Last week, a couple minor announcements were made in the sphere of American soccer. The 2017 Gold cup's final is to be hosted in Santa Clara's Levi's Stadium, while 12 cities were official candidates to become one of the 4 new franchises in the MLS.
These two announcements may appear minor ones but are proof that Soccer is (finally) becoming a real deal in the USA.
The upcoming 2017 Gold Cup will be the 14th time (in its current format) that the best nations of North America compete against one each other to determine the continent's best nation. A total of 14 venues will host games through 9 different states (4 venues are in Texas and 3 are in California), proving a widespread interest for the game.
In the early days of the Gold Cup, 16 years ago, only 2 or 3 cities used to hold games in a single edition. To ensure stadium filling, USA had to co-host 2 of the first 7 Gold Cups with Mexico, and before Foxborough got to see games in 2003, only three states (California, Texas, Florida), all with strong latinos population.
This the time when the MLS was at its lowest point, with the dissolution of both its Florida Franchises, the Miami Fusion and the Tampa Bay Mutiny leaving only 10 professional soccer clubs in the USA.
But in the past 15 years, soccer got diversified in the USA. 13 franchises have been created, 12 of them surviving, and only two (Houston Dynamo and Orlando City SC) were created in areas with a strong latino population, with convincing attendance results, moving the average attendance up from 13,700 in 2000 to 21,700 in 2016. Total gates also moved up, from 2.2 millions in 2002 to 7.4 millions in 2016.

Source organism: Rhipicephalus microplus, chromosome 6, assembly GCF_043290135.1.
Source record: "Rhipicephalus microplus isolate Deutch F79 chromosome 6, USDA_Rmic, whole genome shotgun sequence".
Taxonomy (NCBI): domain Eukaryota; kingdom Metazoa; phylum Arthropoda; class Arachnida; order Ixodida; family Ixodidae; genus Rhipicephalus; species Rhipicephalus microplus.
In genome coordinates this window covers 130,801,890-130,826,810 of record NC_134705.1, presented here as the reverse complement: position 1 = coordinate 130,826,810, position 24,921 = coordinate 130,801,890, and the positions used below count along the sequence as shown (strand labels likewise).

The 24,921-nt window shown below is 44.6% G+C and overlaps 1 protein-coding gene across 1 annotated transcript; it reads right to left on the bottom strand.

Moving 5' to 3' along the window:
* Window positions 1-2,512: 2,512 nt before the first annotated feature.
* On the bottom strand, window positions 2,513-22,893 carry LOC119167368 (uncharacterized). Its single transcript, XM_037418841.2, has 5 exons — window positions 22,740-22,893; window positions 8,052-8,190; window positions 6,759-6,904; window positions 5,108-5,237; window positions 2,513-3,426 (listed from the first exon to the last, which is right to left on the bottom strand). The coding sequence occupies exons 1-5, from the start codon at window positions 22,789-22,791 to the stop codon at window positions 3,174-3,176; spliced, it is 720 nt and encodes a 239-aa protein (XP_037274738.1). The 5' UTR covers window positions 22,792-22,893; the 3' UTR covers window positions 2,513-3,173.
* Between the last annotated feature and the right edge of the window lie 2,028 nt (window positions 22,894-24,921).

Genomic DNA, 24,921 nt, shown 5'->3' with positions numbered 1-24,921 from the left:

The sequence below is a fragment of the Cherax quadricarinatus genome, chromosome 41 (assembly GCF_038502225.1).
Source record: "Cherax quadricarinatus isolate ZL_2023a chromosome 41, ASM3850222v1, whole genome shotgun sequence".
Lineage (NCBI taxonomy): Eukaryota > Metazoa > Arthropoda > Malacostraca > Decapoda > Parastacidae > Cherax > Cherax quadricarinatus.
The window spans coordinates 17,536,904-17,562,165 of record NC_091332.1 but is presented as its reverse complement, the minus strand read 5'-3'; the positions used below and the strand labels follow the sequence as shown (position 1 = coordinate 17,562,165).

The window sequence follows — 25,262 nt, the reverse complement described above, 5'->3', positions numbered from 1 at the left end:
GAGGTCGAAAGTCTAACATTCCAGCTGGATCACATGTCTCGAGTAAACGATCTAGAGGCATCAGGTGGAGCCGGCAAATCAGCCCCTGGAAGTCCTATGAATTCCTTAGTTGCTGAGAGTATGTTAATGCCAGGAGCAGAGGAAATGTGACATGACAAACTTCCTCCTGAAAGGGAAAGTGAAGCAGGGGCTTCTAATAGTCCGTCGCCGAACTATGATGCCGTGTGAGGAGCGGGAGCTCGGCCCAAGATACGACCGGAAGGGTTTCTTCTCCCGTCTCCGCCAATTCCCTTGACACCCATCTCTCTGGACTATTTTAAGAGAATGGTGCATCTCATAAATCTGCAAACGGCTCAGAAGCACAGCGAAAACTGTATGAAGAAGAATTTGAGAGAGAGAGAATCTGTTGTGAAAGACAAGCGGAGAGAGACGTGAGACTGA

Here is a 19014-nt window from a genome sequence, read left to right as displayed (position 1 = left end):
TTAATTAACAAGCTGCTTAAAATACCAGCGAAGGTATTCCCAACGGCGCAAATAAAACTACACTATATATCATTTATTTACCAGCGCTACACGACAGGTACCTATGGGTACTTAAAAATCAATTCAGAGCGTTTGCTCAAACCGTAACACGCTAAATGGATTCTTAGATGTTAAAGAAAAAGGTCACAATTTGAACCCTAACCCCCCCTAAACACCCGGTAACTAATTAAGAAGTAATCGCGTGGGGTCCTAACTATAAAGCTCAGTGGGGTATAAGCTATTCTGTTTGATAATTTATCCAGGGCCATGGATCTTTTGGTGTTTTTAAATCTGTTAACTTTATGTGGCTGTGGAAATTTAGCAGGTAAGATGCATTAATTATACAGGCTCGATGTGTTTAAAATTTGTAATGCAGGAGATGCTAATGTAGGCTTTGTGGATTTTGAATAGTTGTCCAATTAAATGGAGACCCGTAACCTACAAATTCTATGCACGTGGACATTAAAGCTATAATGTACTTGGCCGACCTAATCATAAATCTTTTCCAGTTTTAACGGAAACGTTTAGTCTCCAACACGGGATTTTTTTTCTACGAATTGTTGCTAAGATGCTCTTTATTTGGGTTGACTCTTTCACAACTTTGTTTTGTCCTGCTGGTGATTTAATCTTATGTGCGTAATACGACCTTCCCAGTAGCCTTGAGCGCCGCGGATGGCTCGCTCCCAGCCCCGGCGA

This popularization of soccer outside its initial comfort zone was boosted by the excellent results of the US National team, which since 2002 won half the Gold Cups, only missing the final in 2003 (third) and 2015 (fourth); reaching the final of the Confederations Cup in 2009, or reaching the semi-finals (as a special host) during the 2016 Copa America. The women in the same period got 1 gold, 1 silver and 2 bronze in the World cup, and 3 time gold in the Olympics, making sure soccer's audience could also reach female viewers.
Because after all, competing against others is what makes soccer interesting for Americans. Unlike Football (no other nation plays it) or Basketball (USA won 15 of the 18 Olympics tournament they played, for 2 silver and 1 bronze), Soccer gives American a unique chance to root for their nation in a sports event.
Next step is for a US-based MLS team to reach the final of the North American Champions League, a performance only Salt Lake City (in 2011) realized in the 21st century.